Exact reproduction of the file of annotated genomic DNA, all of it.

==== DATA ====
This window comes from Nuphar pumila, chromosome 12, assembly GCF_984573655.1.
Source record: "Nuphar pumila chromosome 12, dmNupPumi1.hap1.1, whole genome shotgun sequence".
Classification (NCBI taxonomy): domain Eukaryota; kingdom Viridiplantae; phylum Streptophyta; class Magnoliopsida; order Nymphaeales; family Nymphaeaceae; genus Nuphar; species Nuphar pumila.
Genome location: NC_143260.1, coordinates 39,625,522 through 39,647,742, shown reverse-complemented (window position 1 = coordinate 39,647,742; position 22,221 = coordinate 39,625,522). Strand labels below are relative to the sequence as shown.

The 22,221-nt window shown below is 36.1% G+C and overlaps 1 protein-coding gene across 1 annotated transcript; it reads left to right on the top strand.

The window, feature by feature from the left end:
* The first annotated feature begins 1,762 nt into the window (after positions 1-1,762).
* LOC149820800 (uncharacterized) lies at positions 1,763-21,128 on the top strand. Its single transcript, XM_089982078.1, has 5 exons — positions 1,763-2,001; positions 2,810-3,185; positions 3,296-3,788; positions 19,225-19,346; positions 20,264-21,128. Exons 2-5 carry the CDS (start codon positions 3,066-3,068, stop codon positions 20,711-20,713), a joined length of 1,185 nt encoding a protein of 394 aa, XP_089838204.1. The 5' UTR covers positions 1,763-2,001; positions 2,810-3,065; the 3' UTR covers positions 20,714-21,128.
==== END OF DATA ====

This window comes from Nuphar pumila, chromosome 12, assembly GCF_984573655.1.
Source record: "Nuphar pumila chromosome 12, dmNupPumi1.hap1.1, whole genome shotgun sequence".
Classification (NCBI taxonomy): domain Eukaryota; kingdom Viridiplantae; phylum Streptophyta; class Magnoliopsida; order Nymphaeales; family Nymphaeaceae; genus Nuphar; species Nuphar pumila.
Genome location: NC_143260.1, coordinates 39,625,522 through 39,647,742, shown reverse-complemented (window position 1 = coordinate 39,647,742; position 22,221 = coordinate 39,625,522). Strand labels below are relative to the sequence as shown.

The 22,221-nt window shown below is 36.1% G+C and overlaps 1 protein-coding gene across 1 annotated transcript; it reads left to right on the top strand.

The window, feature by feature from the left end:
* The first annotated feature begins 1,762 nt into the window (after positions 1-1,762).
* LOC149820800 (uncharacterized) lies at positions 1,763-21,128 on the top strand. Its single transcript, XM_089982078.1, has 5 exons — positions 1,763-2,001; positions 2,810-3,185; positions 3,296-3,788; positions 19,225-19,346; positions 20,264-21,128. Exons 2-5 carry the CDS (start codon positions 3,066-3,068, stop codon positions 20,711-20,713), a joined length of 1,185 nt encoding a protein of 394 aa, XP_089838204.1. The 5' UTR covers positions 1,763-2,001; positions 2,810-3,065; the 3' UTR covers positions 20,714-21,128.